twitter diplomacy

As the Tweeting-Diplomat-in-Chief, U.S. President Donald Trump is transforming digital diplomacy — the leveraging of online communication technologies to pursue foreign policy. What used to be thought of as an opportunity to move diplomacy out of inter-governmental back rooms to a more robust and transparent basis of digitally enabled engagement of stakeholders seems to be getting dragged into the locker room of narcissistic posturing.

A new campaign by Amnesty International has given refugees the chance to take to Twitter as they urge for more action to be taken in the on-going migrant crisis. Social media users who tweet about the crisis have been receiving direct video responses from residents of refugee camps in Lebanon and Kenya. The ‘I Welcome’ campaign has allowed refugees to respond to tweets asking social media users to take action and do more than just share their outrage.

Six days after taking office, President Donald Trump is facing the first international crisis of his administration. And it’s unfolding on Twitter. Following through on campaign promises to crack down on immigration, Trump signed executive orders to both kick-start the construction of a border wall with Mexico and block federal grants for “sanctuary cities“ - jurisdictions that offer safe harbour for undocumented immigrants.

Taiwan’s president didn’t meet with President-elect Donald Trump during her closely watched U.S. stopover this weekend. But she did visit his favorite communication outlet. Tsai Ing-wen posted photos of her tour of Twitter Inc.’s headquarters in San Francisco on her verified account on the social-media site. It was her first tweet in more than two years, and it appeared directed to a global audience.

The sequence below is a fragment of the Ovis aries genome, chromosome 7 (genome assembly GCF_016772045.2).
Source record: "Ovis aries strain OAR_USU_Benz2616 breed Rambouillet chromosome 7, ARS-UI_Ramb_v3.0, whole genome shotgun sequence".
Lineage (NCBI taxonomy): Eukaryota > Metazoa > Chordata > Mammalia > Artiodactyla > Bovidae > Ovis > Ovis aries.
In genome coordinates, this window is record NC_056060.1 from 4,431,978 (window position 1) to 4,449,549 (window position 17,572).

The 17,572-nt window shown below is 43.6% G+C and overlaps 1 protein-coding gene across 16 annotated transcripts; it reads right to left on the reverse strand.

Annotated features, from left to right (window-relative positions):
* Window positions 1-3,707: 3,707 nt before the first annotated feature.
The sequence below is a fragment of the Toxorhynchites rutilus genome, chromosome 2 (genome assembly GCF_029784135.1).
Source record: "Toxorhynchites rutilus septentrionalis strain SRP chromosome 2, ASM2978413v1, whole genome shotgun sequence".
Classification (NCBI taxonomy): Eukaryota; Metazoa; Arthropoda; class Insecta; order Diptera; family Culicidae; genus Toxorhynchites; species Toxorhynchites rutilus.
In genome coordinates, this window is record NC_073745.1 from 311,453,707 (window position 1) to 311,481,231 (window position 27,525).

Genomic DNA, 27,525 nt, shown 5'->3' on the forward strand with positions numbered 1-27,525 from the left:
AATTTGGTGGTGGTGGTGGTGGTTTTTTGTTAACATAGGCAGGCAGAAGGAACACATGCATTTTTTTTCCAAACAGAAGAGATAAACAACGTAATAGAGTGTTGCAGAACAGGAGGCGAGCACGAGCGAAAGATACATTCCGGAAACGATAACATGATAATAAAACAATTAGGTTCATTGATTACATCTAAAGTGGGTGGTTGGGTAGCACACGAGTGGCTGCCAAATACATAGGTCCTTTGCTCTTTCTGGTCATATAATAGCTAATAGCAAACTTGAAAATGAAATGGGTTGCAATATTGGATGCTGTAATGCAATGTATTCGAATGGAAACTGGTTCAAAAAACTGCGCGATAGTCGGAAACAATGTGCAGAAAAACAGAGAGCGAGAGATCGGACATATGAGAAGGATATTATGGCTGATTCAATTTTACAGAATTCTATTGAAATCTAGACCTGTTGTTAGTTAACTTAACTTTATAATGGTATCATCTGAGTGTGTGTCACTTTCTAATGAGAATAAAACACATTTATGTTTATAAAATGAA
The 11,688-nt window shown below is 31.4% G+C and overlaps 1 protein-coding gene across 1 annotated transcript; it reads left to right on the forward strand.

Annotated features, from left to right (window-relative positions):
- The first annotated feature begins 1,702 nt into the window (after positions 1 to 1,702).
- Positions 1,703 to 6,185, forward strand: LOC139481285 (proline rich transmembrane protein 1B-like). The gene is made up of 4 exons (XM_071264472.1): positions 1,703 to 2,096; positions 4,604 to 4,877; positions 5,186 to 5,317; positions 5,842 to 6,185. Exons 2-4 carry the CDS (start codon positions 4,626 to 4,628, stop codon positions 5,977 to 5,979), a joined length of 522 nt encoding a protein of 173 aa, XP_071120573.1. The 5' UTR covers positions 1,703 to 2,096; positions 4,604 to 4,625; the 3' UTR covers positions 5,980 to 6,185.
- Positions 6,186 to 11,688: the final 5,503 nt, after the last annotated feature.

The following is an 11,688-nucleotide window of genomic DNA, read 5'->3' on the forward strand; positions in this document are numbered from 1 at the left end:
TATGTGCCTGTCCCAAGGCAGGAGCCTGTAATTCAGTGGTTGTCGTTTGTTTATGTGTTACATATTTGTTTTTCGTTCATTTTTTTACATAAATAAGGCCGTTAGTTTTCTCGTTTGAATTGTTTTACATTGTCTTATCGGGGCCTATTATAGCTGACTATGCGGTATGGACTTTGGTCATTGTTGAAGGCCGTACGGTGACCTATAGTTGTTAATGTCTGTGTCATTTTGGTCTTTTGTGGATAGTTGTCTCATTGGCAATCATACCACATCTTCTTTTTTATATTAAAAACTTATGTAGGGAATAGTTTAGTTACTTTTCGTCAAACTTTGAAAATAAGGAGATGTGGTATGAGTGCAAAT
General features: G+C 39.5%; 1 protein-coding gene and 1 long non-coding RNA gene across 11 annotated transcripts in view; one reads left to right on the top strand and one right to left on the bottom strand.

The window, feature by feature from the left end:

Digital Diplomacy is the new radio. Ever since politicians figured out that they could speak directly to ‘the masses’, we have had the phenomenon of public diplomacy. It became possible, via radio, to speak directly to people without having to go through official government channels. In the early 20th century, the Nazis and the Bolsheviks effectively used the radio to stoke revolutions in neighbouring countries.

Beijing’s diplomats have been remarkably quiet after the election of Donald Trump, even though the president-elect has signaled his administration will pursue policies fundamentally disadvantageous to China.

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